Like Democratic activists, Feather and other Republicans tried to anticipate the impact of the McCain-Feingold campaign finance law and build a network of independent groups that would accept large, unregulated "soft money" contributions that the new law prohibited political parties from accepting.
Feather's group, PFA, quickly became known in Republican circles as the organization favored by the White House. PFA held special briefings for donors, and the speakers included Karl Rove, Bush's chief political adviser, and Ken Mehlman, who later became manager of the Bush-Cheney '04 campaign.
The current success of the GOP 527 groups stands in stark contrast to a series of early setbacks. In late 2002, the National Republican Congressional Committee tried to jump-start a 527 called the Leadership Forum with a $1 million contribution, but was forced to take the money back after four watchdog groups filed a complaint with the Federal Election Commission.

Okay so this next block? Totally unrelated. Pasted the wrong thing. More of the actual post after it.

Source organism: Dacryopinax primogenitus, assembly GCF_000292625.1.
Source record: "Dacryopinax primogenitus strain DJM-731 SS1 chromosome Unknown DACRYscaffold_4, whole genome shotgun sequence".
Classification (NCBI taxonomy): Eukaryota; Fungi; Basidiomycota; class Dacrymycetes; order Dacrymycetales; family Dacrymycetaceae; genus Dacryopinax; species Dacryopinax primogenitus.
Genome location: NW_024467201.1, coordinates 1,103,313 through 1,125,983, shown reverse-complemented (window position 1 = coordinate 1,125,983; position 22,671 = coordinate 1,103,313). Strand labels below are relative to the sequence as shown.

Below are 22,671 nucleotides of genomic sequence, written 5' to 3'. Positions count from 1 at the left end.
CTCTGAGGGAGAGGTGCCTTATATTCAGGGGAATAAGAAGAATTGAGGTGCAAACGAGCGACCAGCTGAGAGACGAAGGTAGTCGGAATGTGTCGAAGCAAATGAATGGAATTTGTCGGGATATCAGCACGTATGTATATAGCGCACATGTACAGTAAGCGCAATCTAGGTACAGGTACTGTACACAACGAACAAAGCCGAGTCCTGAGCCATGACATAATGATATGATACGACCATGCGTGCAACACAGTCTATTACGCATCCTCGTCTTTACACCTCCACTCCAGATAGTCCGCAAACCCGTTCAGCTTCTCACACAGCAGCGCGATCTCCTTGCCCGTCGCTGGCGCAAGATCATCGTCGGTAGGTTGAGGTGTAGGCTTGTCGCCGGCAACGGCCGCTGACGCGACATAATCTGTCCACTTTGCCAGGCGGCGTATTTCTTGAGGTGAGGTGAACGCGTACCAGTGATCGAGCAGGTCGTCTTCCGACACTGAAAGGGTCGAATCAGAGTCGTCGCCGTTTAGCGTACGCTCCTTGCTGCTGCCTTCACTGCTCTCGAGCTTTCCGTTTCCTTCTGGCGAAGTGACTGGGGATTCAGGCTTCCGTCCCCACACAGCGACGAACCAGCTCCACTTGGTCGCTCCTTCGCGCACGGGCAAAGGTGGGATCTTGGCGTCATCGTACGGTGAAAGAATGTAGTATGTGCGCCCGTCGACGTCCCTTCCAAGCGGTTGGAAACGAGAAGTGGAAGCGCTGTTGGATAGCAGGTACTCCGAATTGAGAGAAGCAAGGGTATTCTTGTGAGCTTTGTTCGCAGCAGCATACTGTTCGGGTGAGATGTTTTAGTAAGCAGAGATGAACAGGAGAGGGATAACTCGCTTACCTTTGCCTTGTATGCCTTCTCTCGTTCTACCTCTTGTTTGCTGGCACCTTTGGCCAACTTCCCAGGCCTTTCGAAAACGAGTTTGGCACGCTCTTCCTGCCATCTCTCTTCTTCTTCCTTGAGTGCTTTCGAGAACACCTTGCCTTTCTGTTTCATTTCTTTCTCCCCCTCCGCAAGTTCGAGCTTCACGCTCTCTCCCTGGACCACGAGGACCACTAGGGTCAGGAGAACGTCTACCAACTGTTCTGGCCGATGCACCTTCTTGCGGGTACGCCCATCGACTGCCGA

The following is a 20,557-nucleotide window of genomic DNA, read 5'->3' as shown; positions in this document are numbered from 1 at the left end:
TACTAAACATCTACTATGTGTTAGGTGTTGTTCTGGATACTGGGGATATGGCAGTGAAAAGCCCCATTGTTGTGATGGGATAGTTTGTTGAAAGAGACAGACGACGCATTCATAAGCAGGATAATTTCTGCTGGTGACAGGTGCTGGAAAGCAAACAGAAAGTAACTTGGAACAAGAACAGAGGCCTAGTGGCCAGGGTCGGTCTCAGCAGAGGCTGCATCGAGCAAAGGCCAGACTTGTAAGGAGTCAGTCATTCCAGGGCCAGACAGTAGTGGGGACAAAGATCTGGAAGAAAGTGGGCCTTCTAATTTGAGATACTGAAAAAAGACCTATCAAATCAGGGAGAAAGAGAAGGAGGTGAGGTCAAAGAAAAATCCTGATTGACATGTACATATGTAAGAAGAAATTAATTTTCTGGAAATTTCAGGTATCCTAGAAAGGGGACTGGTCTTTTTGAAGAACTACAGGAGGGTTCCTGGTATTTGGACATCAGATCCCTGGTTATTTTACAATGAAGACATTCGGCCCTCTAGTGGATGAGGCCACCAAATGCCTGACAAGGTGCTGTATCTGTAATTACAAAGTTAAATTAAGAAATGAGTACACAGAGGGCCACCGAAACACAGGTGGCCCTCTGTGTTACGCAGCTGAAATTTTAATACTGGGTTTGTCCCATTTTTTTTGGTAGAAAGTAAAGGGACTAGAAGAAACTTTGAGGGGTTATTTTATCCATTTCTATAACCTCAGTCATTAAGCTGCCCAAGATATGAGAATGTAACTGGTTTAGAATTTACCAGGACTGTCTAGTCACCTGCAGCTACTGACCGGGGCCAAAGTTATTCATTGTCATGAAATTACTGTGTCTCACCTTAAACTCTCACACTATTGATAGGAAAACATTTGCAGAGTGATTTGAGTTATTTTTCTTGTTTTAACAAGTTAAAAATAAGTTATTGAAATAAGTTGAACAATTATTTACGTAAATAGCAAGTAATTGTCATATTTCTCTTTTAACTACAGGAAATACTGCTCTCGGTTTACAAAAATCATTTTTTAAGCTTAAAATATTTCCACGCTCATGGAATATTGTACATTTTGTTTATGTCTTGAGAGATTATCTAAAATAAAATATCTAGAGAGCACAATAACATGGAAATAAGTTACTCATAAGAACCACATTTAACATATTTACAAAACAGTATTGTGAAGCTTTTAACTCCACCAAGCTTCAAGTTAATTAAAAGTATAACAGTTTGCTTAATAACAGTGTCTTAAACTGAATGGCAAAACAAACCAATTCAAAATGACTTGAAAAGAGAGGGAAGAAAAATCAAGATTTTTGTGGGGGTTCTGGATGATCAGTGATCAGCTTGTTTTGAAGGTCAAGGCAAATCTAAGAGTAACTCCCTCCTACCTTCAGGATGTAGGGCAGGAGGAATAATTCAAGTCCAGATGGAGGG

In addition, potential donors, particularly corporations, a major source of GOP soft money, were reluctant to give to organizations that might be ruled illegal by the FEC, especially after the Enron and corporate governance scandals.
"Our people were too skittish," said Rep. Thomas M. Davis III (R-Va.), a former NRCC chairman.
Early this year, however, it became apparent that wealthy liberals were giving millions of dollars to such Democratic 527s as The Media Fund, MoveOn.org and America Coming Together (ACT). Top Republicans in the Bush campaign and the RNC reversed strategy and sought to have all soft money-financed 527 activity declared illegal.
On March 30, 2004, the Bush campaign and the RNC filed formal complaints with the FEC against the Kerry campaign and the pro-Democratic 527 groups. "Senator Kerry, who supported [McCain-Feingold], is now the beneficiary of the single largest conspiracy to violate campaign finance laws in history," declared Jill Holtzman Vogel, RNC chief counsel.
The legal challenge collapsed on May 13, when the FEC voted 4 to 2 to put off regulating the 527s until after the Nov. 2 election.
But the ruling ended up allaying the fears of many pro-Republican corporate leaders that they would be risking FEC or court sanctions if they donated to 527 groups.
For PFA, the floodgates were open. Among the early big givers were Carl H. Lindner Jr. and A. Jerrold Perenchio, both Bush campaign "Rangers." They were quickly followed by such other Bush fundraisers as Alexander G. Spanos ($5 million); Dawn Arnall ($5 million); Pickens ($2.5 million); and Alice Walton ($1.6 million).